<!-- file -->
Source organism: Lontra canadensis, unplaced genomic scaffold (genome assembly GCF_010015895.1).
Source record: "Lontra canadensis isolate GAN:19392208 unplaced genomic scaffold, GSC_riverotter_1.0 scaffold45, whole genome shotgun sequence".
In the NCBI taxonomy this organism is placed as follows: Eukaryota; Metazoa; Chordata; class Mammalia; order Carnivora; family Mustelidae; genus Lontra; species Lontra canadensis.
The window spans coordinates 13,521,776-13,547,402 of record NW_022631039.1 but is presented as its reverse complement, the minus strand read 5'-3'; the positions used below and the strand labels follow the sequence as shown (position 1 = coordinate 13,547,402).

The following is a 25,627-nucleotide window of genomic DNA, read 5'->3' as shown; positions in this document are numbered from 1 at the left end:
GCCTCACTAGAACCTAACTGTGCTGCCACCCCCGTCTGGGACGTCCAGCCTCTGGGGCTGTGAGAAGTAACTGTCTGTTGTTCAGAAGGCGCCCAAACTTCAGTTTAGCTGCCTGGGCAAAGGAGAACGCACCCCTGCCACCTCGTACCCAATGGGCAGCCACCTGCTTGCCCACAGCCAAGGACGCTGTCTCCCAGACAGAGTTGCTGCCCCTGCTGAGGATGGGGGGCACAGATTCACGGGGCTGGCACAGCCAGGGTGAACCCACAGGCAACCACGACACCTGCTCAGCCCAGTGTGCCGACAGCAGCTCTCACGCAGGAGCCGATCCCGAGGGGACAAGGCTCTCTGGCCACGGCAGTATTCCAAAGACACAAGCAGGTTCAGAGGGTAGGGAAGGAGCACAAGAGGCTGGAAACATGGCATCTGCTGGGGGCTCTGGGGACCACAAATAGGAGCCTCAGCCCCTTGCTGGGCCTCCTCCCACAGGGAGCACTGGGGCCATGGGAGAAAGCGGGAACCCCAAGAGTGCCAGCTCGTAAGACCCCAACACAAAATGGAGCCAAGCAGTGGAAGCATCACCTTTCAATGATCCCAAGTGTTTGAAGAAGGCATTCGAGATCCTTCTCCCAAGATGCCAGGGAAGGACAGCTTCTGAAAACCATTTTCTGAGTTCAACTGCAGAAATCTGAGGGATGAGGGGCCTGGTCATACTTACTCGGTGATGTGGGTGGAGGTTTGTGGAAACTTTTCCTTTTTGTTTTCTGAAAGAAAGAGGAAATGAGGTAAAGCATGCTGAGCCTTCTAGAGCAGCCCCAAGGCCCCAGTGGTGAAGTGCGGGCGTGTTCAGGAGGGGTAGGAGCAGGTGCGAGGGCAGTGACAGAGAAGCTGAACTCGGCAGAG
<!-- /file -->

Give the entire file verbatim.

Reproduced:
Source organism: Lontra canadensis, unplaced genomic scaffold (genome assembly GCF_010015895.1).
Source record: "Lontra canadensis isolate GAN:19392208 unplaced genomic scaffold, GSC_riverotter_1.0 scaffold45, whole genome shotgun sequence".
In the NCBI taxonomy this organism is placed as follows: Eukaryota; Metazoa; Chordata; class Mammalia; order Carnivora; family Mustelidae; genus Lontra; species Lontra canadensis.
The window spans coordinates 13,521,776-13,547,402 of record NW_022631039.1 but is presented as its reverse complement, the minus strand read 5'-3'; the positions used below and the strand labels follow the sequence as shown (position 1 = coordinate 13,547,402).

The following is a 25,627-nucleotide window of genomic DNA, read 5'->3' as shown; positions in this document are numbered from 1 at the left end:
GCCTCACTAGAACCTAACTGTGCTGCCACCCCCGTCTGGGACGTCCAGCCTCTGGGGCTGTGAGAAGTAACTGTCTGTTGTTCAGAAGGCGCCCAAACTTCAGTTTAGCTGCCTGGGCAAAGGAGAACGCACCCCTGCCACCTCGTACCCAATGGGCAGCCACCTGCTTGCCCACAGCCAAGGACGCTGTCTCCCAGACAGAGTTGCTGCCCCTGCTGAGGATGGGGGGCACAGATTCACGGGGCTGGCACAGCCAGGGTGAACCCACAGGCAACCACGACACCTGCTCAGCCCAGTGTGCCGACAGCAGCTCTCACGCAGGAGCCGATCCCGAGGGGACAAGGCTCTCTGGCCACGGCAGTATTCCAAAGACACAAGCAGGTTCAGAGGGTAGGGAAGGAGCACAAGAGGCTGGAAACATGGCATCTGCTGGGGGCTCTGGGGACCACAAATAGGAGCCTCAGCCCCTTGCTGGGCCTCCTCCCACAGGGAGCACTGGGGCCATGGGAGAAAGCGGGAACCCCAAGAGTGCCAGCTCGTAAGACCCCAACACAAAATGGAGCCAAGCAGTGGAAGCATCACCTTTCAATGATCCCAAGTGTTTGAAGAAGGCATTCGAGATCCTTCTCCCAAGATGCCAGGGAAGGACAGCTTCTGAAAACCATTTTCTGAGTTCAACTGCAGAAATCTGAGGGATGAGGGGCCTGGTCATACTTACTCGGTGATGTGGGTGGAGGTTTGTGGAAACTTTTCCTTTTTGTTTTCTGAAAGAAAGAGGAAATGAGGTAAAGCATGCTGAGCCTTCTAGAGCAGCCCCAAGGCCCCAGTGGTGAAGTGCGGGCGTGTTCAGGAGGGGTAGGAGCAGGTGCGAGGGCAGTGACAGAGAAGCTGAACTCGGCAGAG